Taking inspiration from the “hiccups and inconsistencies of narrative,” particularly when it comes to issues of race, power, gender, and sex, Kara Walker’s room-filling, life-size cut-paper silhouettes – reminiscent of Victorian shadow puppets but with a much darker edge – and large-scale drawings have earned her critical acclaim and exhibitions as far afield as Taipei and Tokyo, as well as a New Yorker cover.
Kara Walker’s room-size tableaux of black cut-paper silhouettes explore themes of race, power, gender and sex. Photograph: Andrea Guermani. Banner image: Orcutt Photo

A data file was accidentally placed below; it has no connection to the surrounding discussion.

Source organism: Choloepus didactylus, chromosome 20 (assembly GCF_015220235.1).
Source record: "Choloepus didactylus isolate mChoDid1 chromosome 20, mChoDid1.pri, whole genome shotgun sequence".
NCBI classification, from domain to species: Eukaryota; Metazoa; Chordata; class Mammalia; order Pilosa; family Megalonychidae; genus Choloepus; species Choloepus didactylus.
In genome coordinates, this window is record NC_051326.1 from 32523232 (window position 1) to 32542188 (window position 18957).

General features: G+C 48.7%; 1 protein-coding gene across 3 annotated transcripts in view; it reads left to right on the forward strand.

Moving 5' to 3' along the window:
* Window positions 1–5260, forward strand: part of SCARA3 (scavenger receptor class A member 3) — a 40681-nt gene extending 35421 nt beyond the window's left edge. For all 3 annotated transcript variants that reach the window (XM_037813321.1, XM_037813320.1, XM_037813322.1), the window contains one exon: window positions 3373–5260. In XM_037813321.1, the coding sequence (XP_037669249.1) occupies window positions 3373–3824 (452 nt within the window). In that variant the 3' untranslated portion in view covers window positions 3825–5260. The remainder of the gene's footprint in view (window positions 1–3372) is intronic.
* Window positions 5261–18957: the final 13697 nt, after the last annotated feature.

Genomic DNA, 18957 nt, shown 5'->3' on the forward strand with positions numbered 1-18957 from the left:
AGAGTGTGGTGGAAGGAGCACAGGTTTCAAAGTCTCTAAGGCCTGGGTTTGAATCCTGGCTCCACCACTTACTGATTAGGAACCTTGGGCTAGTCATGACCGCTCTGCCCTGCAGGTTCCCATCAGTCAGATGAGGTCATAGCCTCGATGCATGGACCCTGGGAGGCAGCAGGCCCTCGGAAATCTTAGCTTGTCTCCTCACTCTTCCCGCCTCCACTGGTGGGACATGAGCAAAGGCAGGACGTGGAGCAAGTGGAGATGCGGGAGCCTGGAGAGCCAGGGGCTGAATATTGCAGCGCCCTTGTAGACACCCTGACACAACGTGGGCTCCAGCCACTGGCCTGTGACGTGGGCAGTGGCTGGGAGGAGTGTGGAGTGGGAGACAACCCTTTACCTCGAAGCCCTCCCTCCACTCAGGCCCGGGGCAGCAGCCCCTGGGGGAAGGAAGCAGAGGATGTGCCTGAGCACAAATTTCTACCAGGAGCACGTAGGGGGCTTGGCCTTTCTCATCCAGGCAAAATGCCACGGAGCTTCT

Photograph: Cameron Wittig
Photograph: Ellie Bronson
The California-born (1969) artist has also attracted column inches for her appearance, recently ranking among Vanity Fair’s Top 10 Best-Dressed Female Artists. Alongside Cindy Sherman, Walker was the only other female name-checked in that magazine’s 2013 story on today’s greatest living artists.
Walker is a recipient of the MacArthur Foundation’s “genius grant” scholarship, and was at the time the youngest person (aged 27) to receive it.